The school district will present its plans to the Montgomery County Board of Education on Tuesday.
Moving forward, Cynthia Simonson hoped organizers and the community could come together for a successful school year ahead.
"The best we’re going to be able to do is to mitigate the risks. We’re not going to be able to eliminate the risks. This is a global pandemic," she said. "Being patient with the school system as all as these things are getting worked out is probably the biggest task ahead of our parents today.”
Montgomery County gave WUSA9 a first look on Thursday, as school and health officials try to figure it out.
But there's still plenty of debate among parents and teachers about the safest way for children to learn during a pandemic.
"We can sit in the school bus, every other seat," Essie McGuire, associate superintendent for operations, said as she had staffers demonstrate how empty a school bus would be under the health guidelines.
She said capacity would be cut to just 25%.
Once they got to school, students would have to line up outside six feet apart. At College Gardens Elementary in Rockville, workers have already marked off spots at intervals outside the front door.
In a kindergarten classroom, there would be room for just 12 to 15 students.
"These tables are six feet long, so if you have a chair at either end of them, they would be six feet apart," McGuire said inside a crowded classroom.
In higher grades, lunch would be in the classroom and there would be fewer children.
"The desks are configured again to be about six feet apart," McGuire said, showing off second-grade classroom.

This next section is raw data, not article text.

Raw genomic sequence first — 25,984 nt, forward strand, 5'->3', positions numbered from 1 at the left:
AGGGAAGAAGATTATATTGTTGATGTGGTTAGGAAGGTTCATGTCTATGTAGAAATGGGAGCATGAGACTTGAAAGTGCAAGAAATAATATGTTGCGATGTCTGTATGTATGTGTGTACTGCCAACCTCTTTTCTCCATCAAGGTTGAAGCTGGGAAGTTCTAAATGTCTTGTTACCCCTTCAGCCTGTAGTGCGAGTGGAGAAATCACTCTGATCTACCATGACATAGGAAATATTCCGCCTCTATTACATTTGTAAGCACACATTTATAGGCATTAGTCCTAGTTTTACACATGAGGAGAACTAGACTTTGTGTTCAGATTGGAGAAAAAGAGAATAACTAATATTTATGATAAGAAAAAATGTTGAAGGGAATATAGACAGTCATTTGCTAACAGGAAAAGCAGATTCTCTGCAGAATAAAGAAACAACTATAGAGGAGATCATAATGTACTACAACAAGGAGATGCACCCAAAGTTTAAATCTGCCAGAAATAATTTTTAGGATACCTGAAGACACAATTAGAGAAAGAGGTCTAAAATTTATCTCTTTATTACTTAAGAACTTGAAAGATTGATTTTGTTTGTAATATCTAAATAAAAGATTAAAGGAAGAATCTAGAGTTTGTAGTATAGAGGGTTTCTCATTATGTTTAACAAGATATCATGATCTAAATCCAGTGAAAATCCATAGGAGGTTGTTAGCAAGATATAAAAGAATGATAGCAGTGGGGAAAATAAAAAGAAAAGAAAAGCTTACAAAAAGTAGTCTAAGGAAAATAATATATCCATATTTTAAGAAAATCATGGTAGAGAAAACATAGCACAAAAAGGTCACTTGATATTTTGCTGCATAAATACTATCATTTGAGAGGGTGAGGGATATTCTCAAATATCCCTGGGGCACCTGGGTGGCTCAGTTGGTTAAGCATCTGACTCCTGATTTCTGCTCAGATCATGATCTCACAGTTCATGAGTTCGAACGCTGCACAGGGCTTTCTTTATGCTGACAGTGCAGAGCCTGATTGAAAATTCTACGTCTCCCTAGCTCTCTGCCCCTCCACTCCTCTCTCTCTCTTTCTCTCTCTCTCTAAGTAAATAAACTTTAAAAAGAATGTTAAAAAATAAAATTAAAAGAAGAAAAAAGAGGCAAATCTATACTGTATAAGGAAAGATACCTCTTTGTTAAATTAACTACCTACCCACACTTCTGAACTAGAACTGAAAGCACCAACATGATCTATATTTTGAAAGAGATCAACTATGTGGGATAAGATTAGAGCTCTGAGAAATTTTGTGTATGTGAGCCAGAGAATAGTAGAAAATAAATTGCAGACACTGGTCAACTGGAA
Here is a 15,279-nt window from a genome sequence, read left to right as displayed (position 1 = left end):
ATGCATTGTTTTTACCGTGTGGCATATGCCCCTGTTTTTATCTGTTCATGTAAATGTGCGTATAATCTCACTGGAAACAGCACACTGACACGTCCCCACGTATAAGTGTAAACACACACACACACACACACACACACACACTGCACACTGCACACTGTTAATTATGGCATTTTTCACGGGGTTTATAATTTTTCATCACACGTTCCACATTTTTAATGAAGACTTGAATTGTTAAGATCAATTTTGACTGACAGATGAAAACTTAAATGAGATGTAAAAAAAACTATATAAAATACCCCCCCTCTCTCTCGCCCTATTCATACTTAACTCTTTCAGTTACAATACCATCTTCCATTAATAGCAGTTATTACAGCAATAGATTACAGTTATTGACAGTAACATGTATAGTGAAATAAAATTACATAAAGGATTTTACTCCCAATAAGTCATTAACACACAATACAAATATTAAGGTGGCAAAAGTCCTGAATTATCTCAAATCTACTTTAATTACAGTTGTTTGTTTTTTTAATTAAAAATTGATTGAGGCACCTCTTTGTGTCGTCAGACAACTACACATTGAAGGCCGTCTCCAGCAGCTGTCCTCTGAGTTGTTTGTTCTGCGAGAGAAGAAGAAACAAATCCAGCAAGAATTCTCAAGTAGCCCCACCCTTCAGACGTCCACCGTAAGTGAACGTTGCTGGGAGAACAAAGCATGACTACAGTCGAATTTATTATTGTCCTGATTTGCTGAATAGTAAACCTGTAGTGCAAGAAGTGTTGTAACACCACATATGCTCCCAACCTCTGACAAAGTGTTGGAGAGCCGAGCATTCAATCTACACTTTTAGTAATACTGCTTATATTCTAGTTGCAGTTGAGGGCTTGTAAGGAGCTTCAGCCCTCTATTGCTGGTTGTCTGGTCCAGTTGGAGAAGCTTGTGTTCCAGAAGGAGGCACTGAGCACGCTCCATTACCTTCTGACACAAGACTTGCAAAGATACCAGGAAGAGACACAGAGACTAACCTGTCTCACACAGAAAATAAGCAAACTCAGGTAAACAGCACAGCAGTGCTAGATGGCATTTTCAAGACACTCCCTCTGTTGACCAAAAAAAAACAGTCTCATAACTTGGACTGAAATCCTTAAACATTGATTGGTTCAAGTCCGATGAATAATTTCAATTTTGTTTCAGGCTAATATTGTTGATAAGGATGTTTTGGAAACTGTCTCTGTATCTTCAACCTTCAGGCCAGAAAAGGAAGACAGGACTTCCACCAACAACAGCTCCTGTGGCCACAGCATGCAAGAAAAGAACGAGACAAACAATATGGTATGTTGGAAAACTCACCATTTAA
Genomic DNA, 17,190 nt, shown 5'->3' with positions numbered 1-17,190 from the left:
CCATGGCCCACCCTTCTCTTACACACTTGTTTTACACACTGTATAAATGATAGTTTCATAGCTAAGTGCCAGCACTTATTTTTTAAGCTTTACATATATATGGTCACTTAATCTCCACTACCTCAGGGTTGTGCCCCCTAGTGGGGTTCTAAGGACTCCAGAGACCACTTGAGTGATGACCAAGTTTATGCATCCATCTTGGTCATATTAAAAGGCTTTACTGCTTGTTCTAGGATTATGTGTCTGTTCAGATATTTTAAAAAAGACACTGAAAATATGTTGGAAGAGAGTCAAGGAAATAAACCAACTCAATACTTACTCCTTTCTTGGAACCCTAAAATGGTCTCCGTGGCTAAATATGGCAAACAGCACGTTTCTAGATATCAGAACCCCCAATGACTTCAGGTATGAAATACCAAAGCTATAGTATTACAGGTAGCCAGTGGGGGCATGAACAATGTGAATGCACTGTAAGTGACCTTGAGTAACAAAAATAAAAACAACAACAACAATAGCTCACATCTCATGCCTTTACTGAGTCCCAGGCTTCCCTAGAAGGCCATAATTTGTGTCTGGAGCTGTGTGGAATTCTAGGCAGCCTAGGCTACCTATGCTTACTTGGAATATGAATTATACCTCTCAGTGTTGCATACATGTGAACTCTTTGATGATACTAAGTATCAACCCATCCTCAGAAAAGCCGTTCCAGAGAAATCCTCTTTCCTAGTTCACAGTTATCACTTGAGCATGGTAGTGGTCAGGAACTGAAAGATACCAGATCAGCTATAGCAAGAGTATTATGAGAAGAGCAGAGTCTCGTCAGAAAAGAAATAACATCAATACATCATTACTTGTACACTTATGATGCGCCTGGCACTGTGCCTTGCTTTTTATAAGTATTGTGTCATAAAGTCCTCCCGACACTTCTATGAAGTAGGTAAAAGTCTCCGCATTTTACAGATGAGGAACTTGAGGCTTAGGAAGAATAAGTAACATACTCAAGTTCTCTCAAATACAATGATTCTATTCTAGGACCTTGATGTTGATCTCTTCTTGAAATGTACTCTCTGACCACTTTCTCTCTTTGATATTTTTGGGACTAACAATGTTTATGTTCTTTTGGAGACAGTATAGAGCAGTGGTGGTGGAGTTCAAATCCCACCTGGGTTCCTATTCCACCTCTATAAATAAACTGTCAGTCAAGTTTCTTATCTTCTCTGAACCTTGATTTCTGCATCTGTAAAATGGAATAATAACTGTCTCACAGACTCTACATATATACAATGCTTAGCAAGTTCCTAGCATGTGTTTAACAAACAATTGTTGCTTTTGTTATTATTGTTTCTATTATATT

But if the tour of College Gardens was designed to calm worried parents, administrators still have a lot of work to do.
"I would say we're extremely concerned," Adam Tamashasky, a writing lecturer at American University and a father of three girls in Montgomery County schools, said. "I have yet to see evidence that things have changed in some significant way in terms of vaccine, or effective treatment, or rapid testing or tracing."
Ella Tamashasky, 14, is in middle school, and she's been listening to her mom, a physician assistant who has treated patients with COVID-19.
"I'm kind of worried about going back, because my school, in particular, has very small classrooms and hallways," Ella said. "I don't really feel like there's a way, at least right now, that we can do that safely."
Some parents are convinced school buildings can reopen safely and they're eager for that to happen.
"They need to go back to school, I strongly, strongly believe this," Helen Barold, a cardiologist and single mom, said. "It’s hard for women to maintain their jobs and still have their kids learning. So we’re seeing our country set back decades because of this."
Barold said she's been able to safely reopen her medical practice, and she's convinced that in consultation with medical experts, the schools can do the same thing.
You can learn more about Montgomery County Public Schools and what the district is doing during the COVID-19 pandemic here.